Traffic is bumper-to-bumper, moving at a crawl. You inch forward, before pounding the steering wheel with the palm of your hand as you realize you’re going to be late to work...again. Up ahead lights are flashing. Smoke rises from the side of the road. As you move closer, the view opens, revealing a scene straight from the Apocalypse.
A gas tanker is in flames. Underneath the tanker, a small vehicle is wedged, with the roof crushed in. Flames shoot out what may have been the back window, but if you're honest, you're not sure if you're looking at the front or back of the vehicle. How many people were in the car and tanker? How could anyone survive?
Later that evening, you return home and flip on the news. Images of the morning’s grisly scene fill the screen. A reporter tells her audience that a teenager had been driving the car with three passengers. Investigators believe the driver became distracted and swerved underneath the tanker, killing not only himself, but his passengers, and the driver of the tanker. In a single instant, the lives of five people are extinguished forever.
The story above is fiction, but the reality is this narrative could happen in any state or city. According to the NHTSA (National Highway Traffic Safety Administration), 2,841 people died in 2018, (the latest numbers available) due to distracted driving. To break these numbers down a little further, the NHTSA says that 1,730 were drivers, 605 were passengers, 400 were pedestrians, and 77 were bicyclists.
But what, exactly, is distracted driving? Distracted driving is anything that takes your attention away from your driving, even if it’s only for a few seconds. NHTSA says distracted driving can be texting, talking on the phone, fiddling with the radio or even eating and drinking. But the most dangerous of these activities is texting. Studies have shown that a single text, whether you are reading the text or sending it, can divert your attention from the road for up to five seconds. If you are traveling at 55mph, that’s the entire length of a football field.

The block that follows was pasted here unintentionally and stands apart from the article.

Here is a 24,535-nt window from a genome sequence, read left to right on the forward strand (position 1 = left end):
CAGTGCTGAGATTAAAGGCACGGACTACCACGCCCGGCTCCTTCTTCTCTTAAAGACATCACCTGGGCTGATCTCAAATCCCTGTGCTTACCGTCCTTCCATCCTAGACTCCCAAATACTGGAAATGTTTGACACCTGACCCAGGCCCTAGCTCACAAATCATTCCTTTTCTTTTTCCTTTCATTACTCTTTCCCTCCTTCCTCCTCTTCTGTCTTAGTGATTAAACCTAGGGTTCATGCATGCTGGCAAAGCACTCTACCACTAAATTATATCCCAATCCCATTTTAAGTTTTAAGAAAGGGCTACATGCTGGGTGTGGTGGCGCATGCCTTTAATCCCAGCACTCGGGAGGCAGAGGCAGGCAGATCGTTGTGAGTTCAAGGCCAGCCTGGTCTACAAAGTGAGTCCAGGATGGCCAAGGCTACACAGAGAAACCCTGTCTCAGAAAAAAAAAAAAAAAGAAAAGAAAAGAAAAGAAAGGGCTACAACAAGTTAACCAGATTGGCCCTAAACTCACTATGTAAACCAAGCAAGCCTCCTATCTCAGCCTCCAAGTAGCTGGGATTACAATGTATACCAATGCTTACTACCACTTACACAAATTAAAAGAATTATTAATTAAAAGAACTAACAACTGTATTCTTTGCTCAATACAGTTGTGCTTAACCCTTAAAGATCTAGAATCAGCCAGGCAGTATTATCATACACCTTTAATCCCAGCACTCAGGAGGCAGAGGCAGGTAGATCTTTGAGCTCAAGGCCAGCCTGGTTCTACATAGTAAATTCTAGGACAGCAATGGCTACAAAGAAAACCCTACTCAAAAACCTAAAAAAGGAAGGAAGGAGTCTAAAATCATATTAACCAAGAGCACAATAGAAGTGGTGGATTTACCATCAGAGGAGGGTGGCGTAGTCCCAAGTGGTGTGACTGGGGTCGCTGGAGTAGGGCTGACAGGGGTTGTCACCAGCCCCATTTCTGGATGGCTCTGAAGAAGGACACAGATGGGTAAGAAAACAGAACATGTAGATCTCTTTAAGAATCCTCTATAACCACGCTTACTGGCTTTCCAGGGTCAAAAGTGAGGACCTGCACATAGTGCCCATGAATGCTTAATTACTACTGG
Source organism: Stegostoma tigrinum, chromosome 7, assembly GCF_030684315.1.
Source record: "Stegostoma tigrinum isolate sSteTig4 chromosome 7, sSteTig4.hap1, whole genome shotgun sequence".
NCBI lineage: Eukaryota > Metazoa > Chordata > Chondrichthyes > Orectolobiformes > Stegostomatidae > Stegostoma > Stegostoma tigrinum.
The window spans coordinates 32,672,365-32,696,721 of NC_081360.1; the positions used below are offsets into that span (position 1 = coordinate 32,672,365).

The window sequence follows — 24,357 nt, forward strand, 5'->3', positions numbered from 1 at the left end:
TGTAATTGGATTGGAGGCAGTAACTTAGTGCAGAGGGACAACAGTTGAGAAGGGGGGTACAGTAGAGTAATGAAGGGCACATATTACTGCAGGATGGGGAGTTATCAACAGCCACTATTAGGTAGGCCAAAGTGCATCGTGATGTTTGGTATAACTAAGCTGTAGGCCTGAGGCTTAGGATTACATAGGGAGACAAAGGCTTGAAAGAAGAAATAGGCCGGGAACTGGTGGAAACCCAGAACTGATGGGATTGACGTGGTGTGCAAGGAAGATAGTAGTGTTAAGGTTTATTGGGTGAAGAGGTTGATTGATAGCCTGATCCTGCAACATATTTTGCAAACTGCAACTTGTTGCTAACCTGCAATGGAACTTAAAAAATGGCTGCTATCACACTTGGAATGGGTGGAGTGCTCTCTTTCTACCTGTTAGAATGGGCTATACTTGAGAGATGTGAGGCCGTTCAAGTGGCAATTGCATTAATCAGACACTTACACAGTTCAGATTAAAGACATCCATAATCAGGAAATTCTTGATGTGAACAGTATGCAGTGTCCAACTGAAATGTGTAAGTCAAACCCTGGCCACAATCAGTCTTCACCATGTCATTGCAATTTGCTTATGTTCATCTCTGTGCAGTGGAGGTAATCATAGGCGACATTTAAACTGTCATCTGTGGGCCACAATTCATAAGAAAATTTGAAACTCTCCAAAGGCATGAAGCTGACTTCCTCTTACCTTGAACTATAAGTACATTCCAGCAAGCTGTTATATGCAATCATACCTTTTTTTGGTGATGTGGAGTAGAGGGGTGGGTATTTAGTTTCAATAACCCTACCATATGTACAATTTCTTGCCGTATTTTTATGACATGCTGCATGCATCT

Distracted driving is an issue that impacts all segments of society, not just teenagers. The AAA Foundation conducted research that shows distracted driving is a growing issue in older populations as well. The study found that nearly 60% of participants, with an average age of 73, used their cell phone for texting or calling while operating a vehicle, often while transporting their minor grandchildren.
As a society, there are steps that can be taken to reduce the number of deaths reported each year, due to distracted driving. NHTSA says that first, parents and grandparents can lead by example and not drive distracted. This means no talking on the phone, texting, or other activities that take your attention from the road. Also, talk to your children about the dangers of distracted driving. Share with them the importance of putting safety first. But if you really want your kids to listen, then as mentioned above, lead by example.
Teenaged drivers can do their part by speaking up when a friend is engaging in distracted driving. They can also get involved with organizations such as Students Against Destructive Decisions or ask their friends to sign a pledge to refrain from distracted driving.
By working together, we can make a difference.
If you would like more information on distracted driving, check out the websites below for the AAA foundation and the National Highway Traffic Safety Administration.